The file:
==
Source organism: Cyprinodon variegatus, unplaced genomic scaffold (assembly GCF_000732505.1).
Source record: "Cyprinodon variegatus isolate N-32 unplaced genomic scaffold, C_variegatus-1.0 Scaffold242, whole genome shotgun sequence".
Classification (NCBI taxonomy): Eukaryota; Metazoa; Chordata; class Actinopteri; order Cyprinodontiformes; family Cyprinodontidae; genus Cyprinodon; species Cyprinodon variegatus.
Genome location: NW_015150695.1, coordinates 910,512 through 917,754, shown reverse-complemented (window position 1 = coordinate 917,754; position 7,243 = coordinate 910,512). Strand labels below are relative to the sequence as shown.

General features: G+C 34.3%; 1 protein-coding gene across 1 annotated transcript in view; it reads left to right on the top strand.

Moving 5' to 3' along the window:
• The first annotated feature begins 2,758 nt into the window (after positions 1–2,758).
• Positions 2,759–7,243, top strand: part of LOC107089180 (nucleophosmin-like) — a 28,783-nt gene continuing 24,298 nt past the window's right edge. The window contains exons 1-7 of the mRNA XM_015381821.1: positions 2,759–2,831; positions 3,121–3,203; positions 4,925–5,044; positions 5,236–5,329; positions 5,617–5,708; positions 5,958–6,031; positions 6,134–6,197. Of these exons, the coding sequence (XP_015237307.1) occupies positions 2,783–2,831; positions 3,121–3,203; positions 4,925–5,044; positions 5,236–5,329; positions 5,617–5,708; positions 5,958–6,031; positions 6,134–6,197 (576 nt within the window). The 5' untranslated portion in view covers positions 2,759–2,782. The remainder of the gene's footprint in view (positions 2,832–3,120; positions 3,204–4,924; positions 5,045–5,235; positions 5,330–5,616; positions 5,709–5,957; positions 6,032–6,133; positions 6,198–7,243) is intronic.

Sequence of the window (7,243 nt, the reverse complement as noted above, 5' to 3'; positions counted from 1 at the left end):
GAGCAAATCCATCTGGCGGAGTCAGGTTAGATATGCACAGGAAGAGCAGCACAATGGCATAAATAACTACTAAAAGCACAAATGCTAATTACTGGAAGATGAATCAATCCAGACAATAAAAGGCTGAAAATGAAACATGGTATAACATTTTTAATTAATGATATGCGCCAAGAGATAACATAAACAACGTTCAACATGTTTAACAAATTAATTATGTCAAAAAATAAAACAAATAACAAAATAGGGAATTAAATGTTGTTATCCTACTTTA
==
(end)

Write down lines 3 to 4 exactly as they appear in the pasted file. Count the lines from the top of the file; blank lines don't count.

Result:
Classification (NCBI taxonomy): Eukaryota; Metazoa; Chordata; class Actinopteri; order Cyprinodontiformes; family Cyprinodontidae; genus Cyprinodon; species Cyprinodon variegatus.
Genome location: NW_015150695.1, coordinates 910,512 through 917,754, shown reverse-complemented (window position 1 = coordinate 917,754; position 7,243 = coordinate 910,512). Strand labels below are relative to the sequence as shown.